****Oops, this blog is about 5 days behind - Check back soon for Sijhih Hiking, Keelung Ghost Fest, und so weiter****
Yesterday involved a field trip to the International Children's Folklore and Folkgame Festival at an Yilan water park along the Dongshan River (冬山河). This festival is a month long event that showcases a variety of cultures from around the world. The park was complete with a Chinese Top Museum (historic Taiwanese pasttime: the little toys on strings you spin that even has a competition culture here), a Cultural Museum (some displays of Taiwanese modern culture such as drugstores, candy shops, etc. with a 1950's feel), and markets with cultural toys and arts.
****History of the Apparently Beloved****
****Taiwanese Cultural Dance****
****The Ceremony included a race, male against male, female against female, and then the winners bamboo pole to bamboo pole; race-up and first one down with the feather's a winner****
The amusement waterpark included a bouncing arenas that felt like waterbeds covered by a giant octopus, water slides, a water halfpipe (sit backwards on a tube and go straight down, up the other side, and down again - guys, don't forget to tuck them up before you hit the middle at the bottom; still sore), and my favorite part - a 20mX20m fountain area that served as a dancefloor, aside from other things. The scene was completed by incessant dance music (water rave?) and jets, sprinklers, and hoses pouring water over everything. It really was a riot, even in the rain.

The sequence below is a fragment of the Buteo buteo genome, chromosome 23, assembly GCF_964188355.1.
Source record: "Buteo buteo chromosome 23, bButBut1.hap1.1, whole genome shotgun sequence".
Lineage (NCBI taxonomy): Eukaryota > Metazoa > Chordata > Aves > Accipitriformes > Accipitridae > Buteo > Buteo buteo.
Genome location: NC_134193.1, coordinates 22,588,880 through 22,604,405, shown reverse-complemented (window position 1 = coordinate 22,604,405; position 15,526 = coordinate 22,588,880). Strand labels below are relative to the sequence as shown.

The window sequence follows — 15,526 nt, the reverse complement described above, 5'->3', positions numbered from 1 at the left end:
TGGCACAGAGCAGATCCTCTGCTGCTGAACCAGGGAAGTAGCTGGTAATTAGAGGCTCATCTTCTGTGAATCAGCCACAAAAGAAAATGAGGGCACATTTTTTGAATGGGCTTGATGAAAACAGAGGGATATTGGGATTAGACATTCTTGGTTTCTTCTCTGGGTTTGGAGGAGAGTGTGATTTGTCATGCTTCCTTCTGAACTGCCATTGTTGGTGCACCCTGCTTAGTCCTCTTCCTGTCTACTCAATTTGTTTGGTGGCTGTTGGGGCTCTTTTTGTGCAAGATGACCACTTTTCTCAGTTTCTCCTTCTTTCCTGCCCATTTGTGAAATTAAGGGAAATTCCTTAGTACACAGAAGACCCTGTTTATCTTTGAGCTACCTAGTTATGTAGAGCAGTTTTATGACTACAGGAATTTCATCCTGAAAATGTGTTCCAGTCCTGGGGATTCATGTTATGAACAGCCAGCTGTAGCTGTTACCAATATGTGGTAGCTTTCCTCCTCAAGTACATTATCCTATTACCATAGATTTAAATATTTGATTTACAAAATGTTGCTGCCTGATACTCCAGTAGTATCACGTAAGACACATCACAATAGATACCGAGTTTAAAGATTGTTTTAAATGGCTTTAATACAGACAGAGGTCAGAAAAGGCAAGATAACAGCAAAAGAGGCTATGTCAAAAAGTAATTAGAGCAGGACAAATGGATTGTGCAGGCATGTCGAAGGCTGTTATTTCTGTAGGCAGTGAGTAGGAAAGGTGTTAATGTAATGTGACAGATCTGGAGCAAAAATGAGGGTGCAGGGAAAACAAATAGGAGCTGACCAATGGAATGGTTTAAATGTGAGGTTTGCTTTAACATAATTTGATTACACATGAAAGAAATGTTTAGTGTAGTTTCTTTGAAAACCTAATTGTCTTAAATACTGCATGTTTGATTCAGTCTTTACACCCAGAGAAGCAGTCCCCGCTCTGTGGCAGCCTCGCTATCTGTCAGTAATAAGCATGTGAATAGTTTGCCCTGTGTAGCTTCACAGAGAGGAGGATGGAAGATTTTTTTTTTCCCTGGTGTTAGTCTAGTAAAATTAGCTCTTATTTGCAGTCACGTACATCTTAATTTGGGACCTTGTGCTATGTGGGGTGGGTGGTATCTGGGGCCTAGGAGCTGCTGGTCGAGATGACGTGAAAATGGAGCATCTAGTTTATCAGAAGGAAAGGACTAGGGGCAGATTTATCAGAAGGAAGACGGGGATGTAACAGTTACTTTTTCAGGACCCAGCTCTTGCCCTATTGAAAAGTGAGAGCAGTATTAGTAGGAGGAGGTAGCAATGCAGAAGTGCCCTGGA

****Jules/Mitcho - Evidently Serious Business****
****Early Evening WaterPark********Jules********Dance Floor Jets****
***Dance Floor at Night****
A little bit about Taiwanese water culture:
For those geographically challenged, Taiwan is an island. It's interesting position at the Northernmost region of the Indonesian Islands, Southernmost tip of the Japanese Ryukyu Islands, and off the coast of China have made it a strategic and coveted political and economic region through much of history. The culture is imbibed with a long history of fishing, seafood, and typhoons, thus the Taiwanese have a healthy respect for the ocean.
The spiritual culture of the island also encourages a healthy respect for levels of existence often overlooked elsewhere; Taiwanese are often to a slight degree superstitious, and this cultural feeling extends to the water. Though there are a great wealth of areas ideal for diving and snorkeling or even just swimming, many Taiwanese prefer not to submerge their whole bodies in water. They believe that underwater they are particularly susceptible to attacks or possession by spirits.
This does not mean that they avoid the water. They love their hot and cold springs (a mountainous island, there are many areas ideal for collecting this refreshing water; upscale hotels in these parts have hot spring water flowing directly into rented rooms, and I've heard rumor that some of the more illustrious private residences have channeled the water as well), are often found near the beaches, and know how to have a good time at a waterpark.
The main differences can be seen in attire. Most Taiwanese wear t-shirts and other clothing while swimming and prefer long shallow beaches that they can wade in and keep their heads above. Some go in full attire, like this little one: